An alternative map of Edinburgh by John Quiroga. Waverley Station is depicted as a book, there are humanised versions of Usher Hall, a statue of David Hume and the National Galleries. Tourists using selfie sticks appear to be part of the structure of Edinburgh Castle

It’s easy to think of modern maps as something merely practical. They are tools that gets us from A to B. And now, with mobile phones, a calm disembodied voice handily reminds us when we miss the roundabout exit.

But what happens when we create maps that show human experiences, not just geographical locations? Where’s the best place to get coffee, the worst place for wheelchairs or the secret site of a former gay bar?

Making a Community Map

Scotland’s Urban Past (SUP) has worked with groups from all walks of life to help them create ‘community maps’, as much about sharing experiences as they are about charting a city.

The results create a view of the city through the eyes of the people that live there. They can give insight in to the experiences of being LGBT, living with a disability or being new to the country.

First impressions matter

The Welcoming works to help new arrivals to Edinburgh, particularly non-English speakers. They help them settle in to the city, find work and make friends in their new Scottish home.

In a series of workshops with SUP, their ideas for a community map focused on first impressions of the city, and the places that matter most to those new to the city.

Artist John Quiroga transformed this map in to an intricate artwork of Edinburgh, which gives some of its most iconic spots real character.

Can you spot Arthur’s Seat as an armchair?  A railway tunnel emerging from a copy of Scott’s Waverley? Turf for sale on the Grassmarket?

An alternative map of Edinburgh by John Quiroga. Arthur's Seat is depicted as a green armchair, Holyrood Palace is imagined as a giant bed, upon which a queen or princess is sleeping.

Holyrood Park and Holyrood Palace illustrated by John Quiroga, fetauring tourists climbing Arthur’s “Seat”


My favourite part of doing the map was to meet people with the same migrant status as myself, and finding similarities between their points of view and mine. I learned more about Edinburgh’s history and realised that I am welcome in this city.”

– John Quiroga

Mapping the Merchant City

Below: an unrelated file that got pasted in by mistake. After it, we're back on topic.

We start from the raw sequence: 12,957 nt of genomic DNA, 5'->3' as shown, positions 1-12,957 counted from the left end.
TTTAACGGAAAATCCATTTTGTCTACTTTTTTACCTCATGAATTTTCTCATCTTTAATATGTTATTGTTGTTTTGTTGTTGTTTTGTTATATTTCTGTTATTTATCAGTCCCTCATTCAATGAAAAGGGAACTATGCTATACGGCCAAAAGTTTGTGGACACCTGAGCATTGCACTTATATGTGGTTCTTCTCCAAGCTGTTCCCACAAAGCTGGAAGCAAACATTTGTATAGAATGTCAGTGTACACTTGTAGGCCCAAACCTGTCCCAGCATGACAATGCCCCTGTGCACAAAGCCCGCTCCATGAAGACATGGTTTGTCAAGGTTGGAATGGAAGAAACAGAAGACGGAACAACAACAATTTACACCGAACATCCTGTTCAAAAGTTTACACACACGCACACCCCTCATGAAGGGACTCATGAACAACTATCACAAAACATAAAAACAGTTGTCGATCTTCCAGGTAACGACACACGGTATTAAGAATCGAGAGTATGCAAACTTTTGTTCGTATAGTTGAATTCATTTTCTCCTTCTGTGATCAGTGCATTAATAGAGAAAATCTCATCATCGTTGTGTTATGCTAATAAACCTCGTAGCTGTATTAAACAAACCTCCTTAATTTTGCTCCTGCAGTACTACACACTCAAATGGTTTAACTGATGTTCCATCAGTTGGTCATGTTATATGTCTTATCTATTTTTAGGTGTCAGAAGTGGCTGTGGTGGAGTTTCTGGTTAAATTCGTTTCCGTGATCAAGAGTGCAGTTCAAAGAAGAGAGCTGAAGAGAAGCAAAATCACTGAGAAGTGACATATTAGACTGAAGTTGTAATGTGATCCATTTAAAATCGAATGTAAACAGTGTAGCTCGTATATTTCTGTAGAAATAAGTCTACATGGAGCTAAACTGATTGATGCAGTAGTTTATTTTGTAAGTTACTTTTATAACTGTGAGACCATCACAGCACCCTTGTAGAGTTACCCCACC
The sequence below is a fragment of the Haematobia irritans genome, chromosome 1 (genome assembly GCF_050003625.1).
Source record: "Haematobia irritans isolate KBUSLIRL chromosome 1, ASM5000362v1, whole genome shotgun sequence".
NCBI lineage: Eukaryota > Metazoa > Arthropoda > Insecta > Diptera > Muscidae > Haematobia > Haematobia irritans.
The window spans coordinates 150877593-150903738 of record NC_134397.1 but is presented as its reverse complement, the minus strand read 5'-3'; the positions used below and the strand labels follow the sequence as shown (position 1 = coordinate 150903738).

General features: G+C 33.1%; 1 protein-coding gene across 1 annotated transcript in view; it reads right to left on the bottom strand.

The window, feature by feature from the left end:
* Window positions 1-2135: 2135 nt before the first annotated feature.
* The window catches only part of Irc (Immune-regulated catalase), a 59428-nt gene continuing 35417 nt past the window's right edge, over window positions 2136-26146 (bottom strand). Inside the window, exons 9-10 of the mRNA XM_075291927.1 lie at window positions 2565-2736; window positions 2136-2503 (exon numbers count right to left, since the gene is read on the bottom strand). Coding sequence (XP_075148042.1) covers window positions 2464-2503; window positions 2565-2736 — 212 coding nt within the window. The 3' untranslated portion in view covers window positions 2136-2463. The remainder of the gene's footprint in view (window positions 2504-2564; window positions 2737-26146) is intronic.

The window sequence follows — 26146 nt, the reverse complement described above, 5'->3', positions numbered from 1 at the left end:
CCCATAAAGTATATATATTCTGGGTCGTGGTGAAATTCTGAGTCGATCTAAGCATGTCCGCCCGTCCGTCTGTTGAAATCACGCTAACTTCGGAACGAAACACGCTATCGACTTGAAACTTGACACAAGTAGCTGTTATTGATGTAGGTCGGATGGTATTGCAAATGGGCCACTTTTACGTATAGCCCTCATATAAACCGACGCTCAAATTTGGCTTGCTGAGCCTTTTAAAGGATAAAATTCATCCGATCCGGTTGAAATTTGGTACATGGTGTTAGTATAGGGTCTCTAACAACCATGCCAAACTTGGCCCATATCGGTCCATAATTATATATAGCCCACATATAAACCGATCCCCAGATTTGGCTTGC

Artist Jenny Speirs collaborated with SUP on a community map created with Down Syndrome Scotland. The aim: to share their Glasgow ahead of the World Down Syndrome Congress.

Their map was all about showcasing the city and the spots they loved best.

An alternative community map of Glasgow showing spots which mean most to members of Downs Syndrome Scotland

The group collated individual collage maps about their lives in Glasgow, described by Jenny as “a little bit of a self-portrait, a bit of a personal history, made with drawings, photographs, words, shapes, glitter.”

I like that a community map can be a helpful tool. It’s like having a bunch of friends introducing you to a new space through their eyes, sharing memories and meaningful places.”

– Jenny Speirs

Charting a changing Edinburgh

Artist Holly Summerson created a community map showcasing the experiences of living in Edinburgh for LGBT+ people, both the good and the bad.

This map brought together people from various LGBT+ communities, charting how things had changed in Edinburgh over the decades.

A community map of Edinburgh with labels denoting locations important to the LGBT community

Community maps can definitely give you a new way of looking at the places around you. They share a mixture of different perspectives and opinions. They can be both practical and informative tools, while also being beautiful creative objects.”

– Holly Summerson

“One city is many cities”

Our experiences shape how we see a city. You can’t help but smile when you see the park you picnicked in on a warm day. Or quietly seethe when you pass the spot where a seagull stole your sandwich.

Giving voice to people who are often outside of the mainstream has created maps which are works of art, as well as highlights of a town or city.

In the words of John Quiroga, “a community map widens the concept of a place.”

“People should look at community maps to realise that we all see and use a place in different ways. One city is many cities, because each person thinks about it in a different way.”

A graphic designed to advertise the Past Forward exhibition. Various characters of all ages and backgrounds are shown using digital technology in front of archive images of a bridge and urban buildings.


About Author


Emma Brown

Emma Brown works as the Communications Officer in HES’s Scotland’s Urban Past project, sharing the stories of the project and the histories they are discovering in their work.